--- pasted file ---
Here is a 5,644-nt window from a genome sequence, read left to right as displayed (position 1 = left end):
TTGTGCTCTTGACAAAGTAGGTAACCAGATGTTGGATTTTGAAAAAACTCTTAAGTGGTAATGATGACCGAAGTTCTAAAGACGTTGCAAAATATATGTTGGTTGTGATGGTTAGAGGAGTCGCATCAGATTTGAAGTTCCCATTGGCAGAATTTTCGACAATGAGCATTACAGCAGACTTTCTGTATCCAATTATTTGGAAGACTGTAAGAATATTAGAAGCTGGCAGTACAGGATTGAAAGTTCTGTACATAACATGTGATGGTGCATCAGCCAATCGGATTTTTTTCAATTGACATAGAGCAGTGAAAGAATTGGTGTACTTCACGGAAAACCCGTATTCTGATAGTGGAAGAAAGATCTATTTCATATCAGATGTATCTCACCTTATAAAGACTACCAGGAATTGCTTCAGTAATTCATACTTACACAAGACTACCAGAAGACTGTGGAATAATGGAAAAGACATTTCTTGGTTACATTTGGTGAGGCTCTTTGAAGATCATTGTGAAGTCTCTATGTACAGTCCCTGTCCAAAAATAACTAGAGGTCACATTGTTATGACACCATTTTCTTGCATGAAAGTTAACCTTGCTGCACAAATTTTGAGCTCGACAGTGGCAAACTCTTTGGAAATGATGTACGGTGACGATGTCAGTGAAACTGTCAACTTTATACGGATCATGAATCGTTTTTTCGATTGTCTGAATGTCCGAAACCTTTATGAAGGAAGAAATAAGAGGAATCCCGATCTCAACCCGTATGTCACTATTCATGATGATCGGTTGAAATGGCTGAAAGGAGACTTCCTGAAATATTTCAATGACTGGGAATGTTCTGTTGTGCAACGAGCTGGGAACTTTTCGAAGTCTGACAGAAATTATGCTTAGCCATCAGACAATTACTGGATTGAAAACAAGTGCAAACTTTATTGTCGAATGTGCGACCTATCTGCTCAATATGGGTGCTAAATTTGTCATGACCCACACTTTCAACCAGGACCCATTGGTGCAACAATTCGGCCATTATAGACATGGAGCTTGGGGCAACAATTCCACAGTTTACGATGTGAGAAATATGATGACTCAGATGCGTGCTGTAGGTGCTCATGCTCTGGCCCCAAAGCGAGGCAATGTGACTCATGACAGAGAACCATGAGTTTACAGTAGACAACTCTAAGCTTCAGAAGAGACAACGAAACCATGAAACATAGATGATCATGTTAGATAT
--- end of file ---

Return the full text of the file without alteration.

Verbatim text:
Here is a 5,644-nt window from a genome sequence, read left to right as displayed (position 1 = left end):
TTGTGCTCTTGACAAAGTAGGTAACCAGATGTTGGATTTTGAAAAAACTCTTAAGTGGTAATGATGACCGAAGTTCTAAAGACGTTGCAAAATATATGTTGGTTGTGATGGTTAGAGGAGTCGCATCAGATTTGAAGTTCCCATTGGCAGAATTTTCGACAATGAGCATTACAGCAGACTTTCTGTATCCAATTATTTGGAAGACTGTAAGAATATTAGAAGCTGGCAGTACAGGATTGAAAGTTCTGTACATAACATGTGATGGTGCATCAGCCAATCGGATTTTTTTCAATTGACATAGAGCAGTGAAAGAATTGGTGTACTTCACGGAAAACCCGTATTCTGATAGTGGAAGAAAGATCTATTTCATATCAGATGTATCTCACCTTATAAAGACTACCAGGAATTGCTTCAGTAATTCATACTTACACAAGACTACCAGAAGACTGTGGAATAATGGAAAAGACATTTCTTGGTTACATTTGGTGAGGCTCTTTGAAGATCATTGTGAAGTCTCTATGTACAGTCCCTGTCCAAAAATAACTAGAGGTCACATTGTTATGACACCATTTTCTTGCATGAAAGTTAACCTTGCTGCACAAATTTTGAGCTCGACAGTGGCAAACTCTTTGGAAATGATGTACGGTGACGATGTCAGTGAAACTGTCAACTTTATACGGATCATGAATCGTTTTTTCGATTGTCTGAATGTCCGAAACCTTTATGAAGGAAGAAATAAGAGGAATCCCGATCTCAACCCGTATGTCACTATTCATGATGATCGGTTGAAATGGCTGAAAGGAGACTTCCTGAAATATTTCAATGACTGGGAATGTTCTGTTGTGCAACGAGCTGGGAACTTTTCGAAGTCTGACAGAAATTATGCTTAGCCATCAGACAATTACTGGATTGAAAACAAGTGCAAACTTTATTGTCGAATGTGCGACCTATCTGCTCAATATGGGTGCTAAATTTGTCATGACCCACACTTTCAACCAGGACCCATTGGTGCAACAATTCGGCCATTATAGACATGGAGCTTGGGGCAACAATTCCACAGTTTACGATGTGAGAAATATGATGACTCAGATGCGTGCTGTAGGTGCTCATGCTCTGGCCCCAAAGCGAGGCAATGTGACTCATGACAGAGAACCATGAGTTTACAGTAGACAACTCTAAGCTTCAGAAGAGACAACGAAACCATGAAACATAGATGATCATGTTAGATAT